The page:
Flash: Requiem For a Toolkit
Flash is dying.
No, for real this time. After ages of limping along, gradually being deactivated and blocked behind security warnings, the venerable part of internet history is finally being put out of its misery. At the end of 2020, the plug is officially being pulled and major browsers will no longer allow Flash content to run.
It’s long overdue, given the myriad security flaws and vulnerabilities that have been with the software since its inception. Engineers and companies have been looking for an alternative since it first arrived, but it took until 2014 and HTML5 to really get a true replacement for its video capabilities, and Unity to replace it as a game engine. Finally, after over two decades, Flash is heading into its final rest.
But even though the technology has caught up with Flash, the content never will. Despite its numerous flaws, the tool helped usher in a wave of creativity that made the early internet what it was. So many videos and games were created by amateurs, many of whom went on to have successful careers built off of these projects that became iconic in their own right.
Many sites that owe their existence to Flash, such as Newgrounds, are working on ways to preserve that content for the future. Hopefully these efforts will be successful enough that most everything can be preserved. So much of the internet was built on the back of Flash, and losing these creative works would be a massive blow to the culture of the recent past. Thus, in light of that, we should take some time to recognize those foundational pieces of online culture that are currently at risk.
We still have a few months before Flash is truly defunct. Why not spend some of our unending quarantine reliving some classics, or maybe experiencing them for the first time?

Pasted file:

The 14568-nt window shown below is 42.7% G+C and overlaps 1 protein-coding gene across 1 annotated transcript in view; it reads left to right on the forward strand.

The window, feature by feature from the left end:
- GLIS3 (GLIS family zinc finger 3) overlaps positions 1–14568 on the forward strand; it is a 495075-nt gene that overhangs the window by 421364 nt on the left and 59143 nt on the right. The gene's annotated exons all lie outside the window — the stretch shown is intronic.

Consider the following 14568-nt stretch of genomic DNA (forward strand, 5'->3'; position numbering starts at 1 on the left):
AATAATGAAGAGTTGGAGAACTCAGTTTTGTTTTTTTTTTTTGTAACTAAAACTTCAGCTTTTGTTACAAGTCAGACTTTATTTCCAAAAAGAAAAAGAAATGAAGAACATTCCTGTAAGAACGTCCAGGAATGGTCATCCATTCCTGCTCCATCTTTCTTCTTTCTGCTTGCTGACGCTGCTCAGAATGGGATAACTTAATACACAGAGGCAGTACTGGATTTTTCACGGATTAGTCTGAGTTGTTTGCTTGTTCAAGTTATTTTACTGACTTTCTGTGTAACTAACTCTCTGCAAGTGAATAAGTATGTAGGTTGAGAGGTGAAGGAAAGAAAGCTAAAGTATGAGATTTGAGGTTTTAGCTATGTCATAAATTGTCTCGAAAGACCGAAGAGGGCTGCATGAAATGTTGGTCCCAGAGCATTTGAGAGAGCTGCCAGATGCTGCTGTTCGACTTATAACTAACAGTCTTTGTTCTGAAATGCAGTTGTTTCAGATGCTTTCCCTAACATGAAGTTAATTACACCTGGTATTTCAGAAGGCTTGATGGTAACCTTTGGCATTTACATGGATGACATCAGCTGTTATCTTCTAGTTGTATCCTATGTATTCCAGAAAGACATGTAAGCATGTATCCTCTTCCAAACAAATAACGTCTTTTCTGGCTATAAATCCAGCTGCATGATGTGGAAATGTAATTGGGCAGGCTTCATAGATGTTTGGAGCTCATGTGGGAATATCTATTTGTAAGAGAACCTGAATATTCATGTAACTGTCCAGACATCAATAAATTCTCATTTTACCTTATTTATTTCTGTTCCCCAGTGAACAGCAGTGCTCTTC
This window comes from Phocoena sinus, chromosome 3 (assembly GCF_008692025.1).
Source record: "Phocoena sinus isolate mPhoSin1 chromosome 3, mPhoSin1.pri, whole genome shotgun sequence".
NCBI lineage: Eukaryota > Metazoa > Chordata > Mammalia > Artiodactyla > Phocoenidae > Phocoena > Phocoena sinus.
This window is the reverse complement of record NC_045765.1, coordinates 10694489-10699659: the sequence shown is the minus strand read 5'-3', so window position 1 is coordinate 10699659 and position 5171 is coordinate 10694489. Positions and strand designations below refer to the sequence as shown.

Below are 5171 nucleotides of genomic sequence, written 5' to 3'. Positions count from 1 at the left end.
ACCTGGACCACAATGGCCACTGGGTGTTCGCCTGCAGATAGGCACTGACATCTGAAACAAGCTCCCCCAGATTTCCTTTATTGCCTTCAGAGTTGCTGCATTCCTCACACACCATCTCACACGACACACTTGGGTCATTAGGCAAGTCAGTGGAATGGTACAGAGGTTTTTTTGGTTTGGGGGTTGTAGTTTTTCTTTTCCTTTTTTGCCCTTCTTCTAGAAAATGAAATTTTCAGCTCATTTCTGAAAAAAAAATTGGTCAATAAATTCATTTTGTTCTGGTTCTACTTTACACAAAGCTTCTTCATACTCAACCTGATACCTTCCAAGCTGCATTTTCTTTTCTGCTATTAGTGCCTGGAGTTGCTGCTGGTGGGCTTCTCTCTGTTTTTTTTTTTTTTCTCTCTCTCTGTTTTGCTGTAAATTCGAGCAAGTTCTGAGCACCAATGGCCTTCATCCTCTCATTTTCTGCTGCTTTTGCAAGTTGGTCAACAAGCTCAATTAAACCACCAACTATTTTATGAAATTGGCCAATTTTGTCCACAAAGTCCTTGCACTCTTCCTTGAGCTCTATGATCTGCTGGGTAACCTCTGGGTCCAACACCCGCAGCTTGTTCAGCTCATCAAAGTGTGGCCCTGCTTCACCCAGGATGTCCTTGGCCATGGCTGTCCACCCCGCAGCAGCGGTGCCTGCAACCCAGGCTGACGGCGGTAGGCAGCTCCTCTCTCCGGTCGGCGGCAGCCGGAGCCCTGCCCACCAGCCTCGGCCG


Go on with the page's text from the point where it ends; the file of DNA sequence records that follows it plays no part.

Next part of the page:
It would be impossible to talk about Flash content in any serious way without mentioning Homestar Runner. For many early internet surfers, the adventures of the no-armed sports star and his fellow residents of Free Country USA were synonymous with going online at all. Dozens of Flash cartoons were created by the Chapman brothers and made available free online, but of course, they didn’t stop there. 25 games grace the site, ranging from simple sound boards up to a lengthy platformer and a loving homage to the classic Sierra adventure games of yesteryear with Peasant’s Quest.
But there’s more still. On top of the original cartoons that were lengthy enough to compare to classic series like Looney Toons, there were hundreds of shorts, featuring things like animated music videos for original songs the characters did to bits like voicemail messages and puppet videos.
And then there were the emails. A phenomenon in their own right, they did hundreds of animated responses to emails, which went on to become perhaps the main draw of the site. I personally lost multiple afternoons in college working my way through the entire email list, and it was much shorter then. The Chapman brothers animated responses to email submissions using the boxing glove-clad antagonist of the regular cartoons, and an internet phenomenon was born within another.